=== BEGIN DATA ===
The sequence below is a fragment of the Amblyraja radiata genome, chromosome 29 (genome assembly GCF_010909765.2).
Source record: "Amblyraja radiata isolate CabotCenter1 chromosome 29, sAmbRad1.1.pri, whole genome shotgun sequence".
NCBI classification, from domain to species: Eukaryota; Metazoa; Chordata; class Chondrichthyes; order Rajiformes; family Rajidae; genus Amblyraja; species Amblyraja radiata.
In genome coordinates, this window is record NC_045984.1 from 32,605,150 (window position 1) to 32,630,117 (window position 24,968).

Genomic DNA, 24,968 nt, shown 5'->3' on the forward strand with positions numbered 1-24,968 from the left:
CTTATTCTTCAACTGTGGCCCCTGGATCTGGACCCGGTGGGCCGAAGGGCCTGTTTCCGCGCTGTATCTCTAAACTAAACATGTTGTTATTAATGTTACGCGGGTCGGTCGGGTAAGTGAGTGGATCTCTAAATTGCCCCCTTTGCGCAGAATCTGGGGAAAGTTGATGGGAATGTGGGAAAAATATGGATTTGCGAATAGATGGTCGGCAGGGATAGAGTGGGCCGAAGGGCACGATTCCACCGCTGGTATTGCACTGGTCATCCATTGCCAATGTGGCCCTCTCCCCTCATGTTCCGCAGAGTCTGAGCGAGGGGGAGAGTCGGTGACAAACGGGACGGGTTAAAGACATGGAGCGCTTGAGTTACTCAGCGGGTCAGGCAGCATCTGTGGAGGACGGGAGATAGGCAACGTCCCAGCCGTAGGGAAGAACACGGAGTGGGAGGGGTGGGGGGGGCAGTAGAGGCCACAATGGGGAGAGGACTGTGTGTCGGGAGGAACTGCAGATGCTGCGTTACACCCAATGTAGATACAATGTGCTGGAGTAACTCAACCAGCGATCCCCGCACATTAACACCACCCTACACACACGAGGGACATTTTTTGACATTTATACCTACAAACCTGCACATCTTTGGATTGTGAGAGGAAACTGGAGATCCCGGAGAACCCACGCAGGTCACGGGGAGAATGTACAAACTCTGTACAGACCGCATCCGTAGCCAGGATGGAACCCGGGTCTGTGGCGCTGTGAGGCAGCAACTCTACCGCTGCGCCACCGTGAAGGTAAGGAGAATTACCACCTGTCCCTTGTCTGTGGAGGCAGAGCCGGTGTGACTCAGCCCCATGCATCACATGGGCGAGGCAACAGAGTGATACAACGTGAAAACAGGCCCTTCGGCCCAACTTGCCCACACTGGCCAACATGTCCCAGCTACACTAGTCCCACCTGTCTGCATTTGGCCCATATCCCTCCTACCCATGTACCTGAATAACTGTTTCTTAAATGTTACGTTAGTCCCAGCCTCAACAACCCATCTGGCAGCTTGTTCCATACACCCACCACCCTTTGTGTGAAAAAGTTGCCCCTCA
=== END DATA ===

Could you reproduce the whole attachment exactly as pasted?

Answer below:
The sequence below is a fragment of the Amblyraja radiata genome, chromosome 29 (genome assembly GCF_010909765.2).
Source record: "Amblyraja radiata isolate CabotCenter1 chromosome 29, sAmbRad1.1.pri, whole genome shotgun sequence".
NCBI classification, from domain to species: Eukaryota; Metazoa; Chordata; class Chondrichthyes; order Rajiformes; family Rajidae; genus Amblyraja; species Amblyraja radiata.
In genome coordinates, this window is record NC_045984.1 from 32,605,150 (window position 1) to 32,630,117 (window position 24,968).

Genomic DNA, 24,968 nt, shown 5'->3' on the forward strand with positions numbered 1-24,968 from the left:
CTTATTCTTCAACTGTGGCCCCTGGATCTGGACCCGGTGGGCCGAAGGGCCTGTTTCCGCGCTGTATCTCTAAACTAAACATGTTGTTATTAATGTTACGCGGGTCGGTCGGGTAAGTGAGTGGATCTCTAAATTGCCCCCTTTGCGCAGAATCTGGGGAAAGTTGATGGGAATGTGGGAAAAATATGGATTTGCGAATAGATGGTCGGCAGGGATAGAGTGGGCCGAAGGGCACGATTCCACCGCTGGTATTGCACTGGTCATCCATTGCCAATGTGGCCCTCTCCCCTCATGTTCCGCAGAGTCTGAGCGAGGGGGAGAGTCGGTGACAAACGGGACGGGTTAAAGACATGGAGCGCTTGAGTTACTCAGCGGGTCAGGCAGCATCTGTGGAGGACGGGAGATAGGCAACGTCCCAGCCGTAGGGAAGAACACGGAGTGGGAGGGGTGGGGGGGGCAGTAGAGGCCACAATGGGGAGAGGACTGTGTGTCGGGAGGAACTGCAGATGCTGCGTTACACCCAATGTAGATACAATGTGCTGGAGTAACTCAACCAGCGATCCCCGCACATTAACACCACCCTACACACACGAGGGACATTTTTTGACATTTATACCTACAAACCTGCACATCTTTGGATTGTGAGAGGAAACTGGAGATCCCGGAGAACCCACGCAGGTCACGGGGAGAATGTACAAACTCTGTACAGACCGCATCCGTAGCCAGGATGGAACCCGGGTCTGTGGCGCTGTGAGGCAGCAACTCTACCGCTGCGCCACCGTGAAGGTAAGGAGAATTACCACCTGTCCCTTGTCTGTGGAGGCAGAGCCGGTGTGACTCAGCCCCATGCATCACATGGGCGAGGCAACAGAGTGATACAACGTGAAAACAGGCCCTTCGGCCCAACTTGCCCACACTGGCCAACATGTCCCAGCTACACTAGTCCCACCTGTCTGCATTTGGCCCATATCCCTCCTACCCATGTACCTGAATAACTGTTTCTTAAATGTTACGTTAGTCCCAGCCTCAACAACCCATCTGGCAGCTTGTTCCATACACCCACCACCCTTTGTGTGAAAAAGTTGCCCCTCA